FRIDAY, 9 APRIL 2004
I often feel like a fraud when I am on the phone. I’m aware of the fact that I try to be friendly and pleasant, and to not give the other person offense – unless of course it is light-hearted and entertaining.
This is not who I am. How do I know this? Because I live with myself between telephone conversations, and I know the act I perform on the phone is only because I am lonely and I don’t want to alienate people at the moment.
The truth is that it is counter-productive. If you are friendly and pleasant on the phone, people expect you to be so in actual appearances, and if you are not, then you end up alienating them anyways.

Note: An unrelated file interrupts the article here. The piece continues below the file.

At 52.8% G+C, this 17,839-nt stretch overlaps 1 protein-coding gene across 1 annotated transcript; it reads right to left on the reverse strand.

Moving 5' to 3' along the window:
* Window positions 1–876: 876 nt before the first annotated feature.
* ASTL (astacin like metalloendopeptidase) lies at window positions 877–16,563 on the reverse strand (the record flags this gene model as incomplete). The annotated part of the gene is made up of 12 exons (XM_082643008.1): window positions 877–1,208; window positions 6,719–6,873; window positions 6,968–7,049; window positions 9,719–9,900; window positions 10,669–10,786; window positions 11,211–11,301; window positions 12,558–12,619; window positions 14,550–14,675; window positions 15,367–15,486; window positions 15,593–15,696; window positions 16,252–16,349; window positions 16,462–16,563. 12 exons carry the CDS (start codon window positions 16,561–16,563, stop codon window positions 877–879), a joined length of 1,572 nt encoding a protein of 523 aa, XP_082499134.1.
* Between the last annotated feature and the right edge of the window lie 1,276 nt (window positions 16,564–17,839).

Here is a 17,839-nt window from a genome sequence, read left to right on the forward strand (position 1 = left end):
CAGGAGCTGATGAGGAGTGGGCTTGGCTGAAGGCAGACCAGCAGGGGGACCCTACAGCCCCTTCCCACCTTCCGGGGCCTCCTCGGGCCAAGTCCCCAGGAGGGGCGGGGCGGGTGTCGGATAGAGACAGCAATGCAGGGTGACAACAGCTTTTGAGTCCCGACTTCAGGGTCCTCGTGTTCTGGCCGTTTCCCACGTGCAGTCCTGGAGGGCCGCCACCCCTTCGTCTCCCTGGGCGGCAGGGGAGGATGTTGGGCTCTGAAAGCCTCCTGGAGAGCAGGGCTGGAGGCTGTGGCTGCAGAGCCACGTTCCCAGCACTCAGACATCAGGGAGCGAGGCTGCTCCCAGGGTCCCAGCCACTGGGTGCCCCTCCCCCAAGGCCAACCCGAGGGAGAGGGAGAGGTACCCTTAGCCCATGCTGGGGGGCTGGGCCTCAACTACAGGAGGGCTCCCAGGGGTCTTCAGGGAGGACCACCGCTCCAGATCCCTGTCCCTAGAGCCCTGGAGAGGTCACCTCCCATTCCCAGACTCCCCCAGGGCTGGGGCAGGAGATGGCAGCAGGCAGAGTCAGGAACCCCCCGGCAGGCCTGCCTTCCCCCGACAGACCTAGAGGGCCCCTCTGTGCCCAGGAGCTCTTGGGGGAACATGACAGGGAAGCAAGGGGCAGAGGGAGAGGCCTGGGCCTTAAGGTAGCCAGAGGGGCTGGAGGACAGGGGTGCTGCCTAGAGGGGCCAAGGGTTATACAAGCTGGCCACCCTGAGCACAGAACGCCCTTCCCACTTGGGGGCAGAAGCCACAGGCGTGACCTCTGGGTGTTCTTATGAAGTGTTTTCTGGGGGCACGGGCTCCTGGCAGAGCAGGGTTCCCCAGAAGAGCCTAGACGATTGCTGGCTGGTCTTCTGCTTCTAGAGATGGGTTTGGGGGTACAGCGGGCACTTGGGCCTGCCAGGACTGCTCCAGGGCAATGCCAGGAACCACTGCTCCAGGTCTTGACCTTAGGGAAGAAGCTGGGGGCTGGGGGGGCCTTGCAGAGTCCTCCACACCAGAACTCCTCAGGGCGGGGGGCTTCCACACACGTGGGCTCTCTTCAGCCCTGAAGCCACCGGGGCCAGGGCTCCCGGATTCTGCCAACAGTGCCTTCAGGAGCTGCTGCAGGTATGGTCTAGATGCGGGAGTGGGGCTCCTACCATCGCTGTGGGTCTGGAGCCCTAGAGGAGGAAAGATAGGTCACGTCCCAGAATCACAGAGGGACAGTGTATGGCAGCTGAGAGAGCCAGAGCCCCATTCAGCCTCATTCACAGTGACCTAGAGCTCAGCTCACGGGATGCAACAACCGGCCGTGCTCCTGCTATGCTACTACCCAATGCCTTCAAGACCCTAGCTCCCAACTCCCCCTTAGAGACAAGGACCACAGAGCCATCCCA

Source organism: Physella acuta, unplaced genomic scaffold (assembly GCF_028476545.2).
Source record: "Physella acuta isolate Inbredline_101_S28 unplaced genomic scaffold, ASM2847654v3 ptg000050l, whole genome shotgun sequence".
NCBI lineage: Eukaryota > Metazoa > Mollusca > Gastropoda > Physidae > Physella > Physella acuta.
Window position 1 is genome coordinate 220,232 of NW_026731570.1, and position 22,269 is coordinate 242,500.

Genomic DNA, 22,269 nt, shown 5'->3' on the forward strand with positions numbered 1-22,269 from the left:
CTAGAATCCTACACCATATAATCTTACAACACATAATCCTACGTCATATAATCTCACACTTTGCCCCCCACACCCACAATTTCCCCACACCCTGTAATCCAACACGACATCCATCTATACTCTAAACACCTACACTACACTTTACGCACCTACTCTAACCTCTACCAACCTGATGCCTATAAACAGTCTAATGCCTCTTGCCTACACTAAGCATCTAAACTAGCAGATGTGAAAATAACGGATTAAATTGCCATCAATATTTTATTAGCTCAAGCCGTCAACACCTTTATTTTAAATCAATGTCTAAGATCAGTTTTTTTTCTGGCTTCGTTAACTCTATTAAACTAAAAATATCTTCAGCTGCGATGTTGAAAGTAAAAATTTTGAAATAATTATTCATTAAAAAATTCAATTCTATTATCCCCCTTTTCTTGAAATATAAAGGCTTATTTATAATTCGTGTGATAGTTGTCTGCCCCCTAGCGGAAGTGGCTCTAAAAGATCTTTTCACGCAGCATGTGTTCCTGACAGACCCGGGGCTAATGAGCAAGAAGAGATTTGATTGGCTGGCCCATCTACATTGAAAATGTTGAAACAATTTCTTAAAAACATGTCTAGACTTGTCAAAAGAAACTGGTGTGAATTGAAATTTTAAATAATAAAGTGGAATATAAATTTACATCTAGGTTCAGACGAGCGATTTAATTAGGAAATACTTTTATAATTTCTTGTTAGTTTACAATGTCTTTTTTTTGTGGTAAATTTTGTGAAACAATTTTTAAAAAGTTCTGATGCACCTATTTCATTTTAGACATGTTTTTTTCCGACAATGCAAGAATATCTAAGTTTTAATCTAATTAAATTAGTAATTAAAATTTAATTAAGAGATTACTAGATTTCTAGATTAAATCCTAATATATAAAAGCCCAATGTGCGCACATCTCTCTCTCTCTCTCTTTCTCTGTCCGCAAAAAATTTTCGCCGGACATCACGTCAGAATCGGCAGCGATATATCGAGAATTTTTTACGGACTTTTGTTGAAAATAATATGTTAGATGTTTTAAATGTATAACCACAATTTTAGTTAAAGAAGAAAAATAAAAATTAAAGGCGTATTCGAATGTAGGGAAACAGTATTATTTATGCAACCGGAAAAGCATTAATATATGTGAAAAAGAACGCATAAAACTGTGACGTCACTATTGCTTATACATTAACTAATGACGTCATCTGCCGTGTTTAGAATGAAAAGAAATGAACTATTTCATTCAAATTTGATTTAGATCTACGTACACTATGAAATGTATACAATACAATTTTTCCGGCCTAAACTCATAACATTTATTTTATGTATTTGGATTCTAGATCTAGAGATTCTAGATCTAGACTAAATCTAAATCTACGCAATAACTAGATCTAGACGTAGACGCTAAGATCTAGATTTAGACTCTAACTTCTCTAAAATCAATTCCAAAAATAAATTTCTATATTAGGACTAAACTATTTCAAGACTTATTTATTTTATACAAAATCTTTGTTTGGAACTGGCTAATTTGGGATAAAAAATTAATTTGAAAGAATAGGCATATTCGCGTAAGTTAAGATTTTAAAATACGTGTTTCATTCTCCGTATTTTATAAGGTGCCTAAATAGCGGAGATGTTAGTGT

I hate this kind of deceptive role-playing. If your social face is more in line with your sometimes unpleasant private face, people will respect you anyway for your honesty, even if it is sometimes a little blunt. More overall respect for you as a person is usually the result.
Each of us has a private face and a social face. It is our own responsibility to ensure that after a conversation with someone else the private face does not look the social face in … well, in the face and ask “Who the hell was that?”
This entry represents the necessary evolution of identity that is always on the cards.